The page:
While in many places the frost still crouches deep in the ground and the mountains sleep under a thick blanket of snow, the first harbingers of spring are already appearing in sheltered corners and sunny places: snowdrops and crocuses greet the first warming rays of sun, the young trees begin to bud and the first birds move into their nesting places.
In these delicate signs – in the sun, which now moves on higher paths across the sky, in the groves and bushes, in whose veins the juices of life swell – the activity of the youthful deity of the morning light is revealed, as it was once probably worshipped in the entire Indo-European region. There is evidence of the Greek goddess Eos, who is closely related to the Roman Aurora – the eponym of the northern lights (Aurora Borealis). Also, the Baltic tradition knows the goddess Aušrine and the god Auskelis (god of the morning star) among the Lithuanians and Latvians. All these deities are etymologically related and are traced by linguists to the presumed Indo-European deity “*h₂éwsōs” (from *h₂(e)wes – “shine, glow red, flame”). Also the Indian Rig Veda knows a light goddess named Ushas, likewise the cardinal direction of the sunrise – the east – has arisen from this etymology line.
Although in all these deities the mythological relation to spring is obvious, it is the Germanic goddess Ostara who best illustrates this connection. She is first mentioned by the Christian Anglo-Saxon chronicler Beda, who assigns to her the Eosturmonath (April; ahd. Ôstarmânôt or Easter month) and describes that the Anglo-Saxons worshipped a goddess named Eostre during this time before their conversion to Christianity.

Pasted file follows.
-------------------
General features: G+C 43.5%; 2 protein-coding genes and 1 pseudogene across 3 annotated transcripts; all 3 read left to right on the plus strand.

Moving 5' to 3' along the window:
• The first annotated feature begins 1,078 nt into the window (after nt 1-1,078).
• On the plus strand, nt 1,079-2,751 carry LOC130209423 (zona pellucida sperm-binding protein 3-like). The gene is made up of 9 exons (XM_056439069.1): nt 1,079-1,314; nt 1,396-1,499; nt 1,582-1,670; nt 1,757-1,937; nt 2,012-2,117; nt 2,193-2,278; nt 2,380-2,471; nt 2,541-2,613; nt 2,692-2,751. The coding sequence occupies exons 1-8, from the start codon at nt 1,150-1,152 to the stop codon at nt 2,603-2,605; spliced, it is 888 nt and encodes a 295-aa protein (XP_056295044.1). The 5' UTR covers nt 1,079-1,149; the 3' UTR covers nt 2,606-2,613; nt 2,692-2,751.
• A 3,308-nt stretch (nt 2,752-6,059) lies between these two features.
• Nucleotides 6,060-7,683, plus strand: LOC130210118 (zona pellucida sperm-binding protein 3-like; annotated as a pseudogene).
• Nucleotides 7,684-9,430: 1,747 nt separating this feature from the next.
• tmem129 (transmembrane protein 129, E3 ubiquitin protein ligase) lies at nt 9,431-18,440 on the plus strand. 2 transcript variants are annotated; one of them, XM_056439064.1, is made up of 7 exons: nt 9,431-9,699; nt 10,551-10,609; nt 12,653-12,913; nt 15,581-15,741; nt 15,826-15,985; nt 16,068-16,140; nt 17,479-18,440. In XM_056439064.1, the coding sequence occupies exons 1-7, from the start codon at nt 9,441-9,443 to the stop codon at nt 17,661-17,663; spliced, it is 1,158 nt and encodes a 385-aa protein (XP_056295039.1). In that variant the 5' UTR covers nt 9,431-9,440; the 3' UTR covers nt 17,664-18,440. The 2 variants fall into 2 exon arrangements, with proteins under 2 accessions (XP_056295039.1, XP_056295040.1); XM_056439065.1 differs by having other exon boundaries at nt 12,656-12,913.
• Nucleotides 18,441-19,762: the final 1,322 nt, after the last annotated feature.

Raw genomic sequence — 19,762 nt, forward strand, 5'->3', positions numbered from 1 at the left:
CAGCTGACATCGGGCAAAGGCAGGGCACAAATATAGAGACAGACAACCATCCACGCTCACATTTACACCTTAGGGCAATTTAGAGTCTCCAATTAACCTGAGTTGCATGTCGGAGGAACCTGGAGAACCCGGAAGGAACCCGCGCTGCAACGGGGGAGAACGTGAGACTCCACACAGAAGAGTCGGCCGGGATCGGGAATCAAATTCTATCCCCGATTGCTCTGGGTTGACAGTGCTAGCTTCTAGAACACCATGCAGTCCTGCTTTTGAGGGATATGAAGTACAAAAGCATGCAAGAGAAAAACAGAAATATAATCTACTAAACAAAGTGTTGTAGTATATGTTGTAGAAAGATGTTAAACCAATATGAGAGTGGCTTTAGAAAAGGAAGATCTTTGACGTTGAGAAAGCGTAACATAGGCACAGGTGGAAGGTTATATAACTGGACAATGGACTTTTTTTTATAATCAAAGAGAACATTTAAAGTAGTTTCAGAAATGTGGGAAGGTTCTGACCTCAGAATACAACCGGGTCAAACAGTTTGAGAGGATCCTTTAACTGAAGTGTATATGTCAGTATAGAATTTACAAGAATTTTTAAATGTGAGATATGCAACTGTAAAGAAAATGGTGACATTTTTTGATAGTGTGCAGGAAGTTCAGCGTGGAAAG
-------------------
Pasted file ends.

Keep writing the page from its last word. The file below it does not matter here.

Archaeologically, this goddess is difficult to prove, and often the assumption has been made that Beda invented her as a mythologem with the poetic license that was quite common at the time. However, if one considers that in the entire Indo-European area deities of comparable name with spring-like and light-filled attributes were and are worshipped, the theory of the Germanic Ostara gains new weight. In addition, there are several marginal notes in chronicles and reports of the early modern period, which report in places of the Saxon settlement area of pagan spring fires, which were lit in April or at the spring quinox; in this context, for example, the Westphalian Externsteine are still called “Eostrae Rupes” (Ostara’s rocks) in 1750.
In any case, it is certain that the Christian Easter also inherited its name from that mysterious deity of spring awakening and morning light, and many fertility symbols (hare, egg, flowers and blossoms) can still be found today in the popular decoration of Easter celebrations. Also the scheduling of Easter on the first Sunday after the spring full moon shows pre-Christian references: The Germanic tribes followed a lunisolar calendar and always celebrated their traditional rituals on the full moon after the solar festivals (the summer solstices and equinoxes). Thus: No matter what we call it – Ostara, Eostre, Auskelis, or Aurora – the youthful deity continues to assert itself in this world, unstoppable as the first bud that unfolds into blossom under the warm fingers of the spring morning.
About the author
Postmodern skald, looking for echoes of the eternal gods in germanic myth and poetry.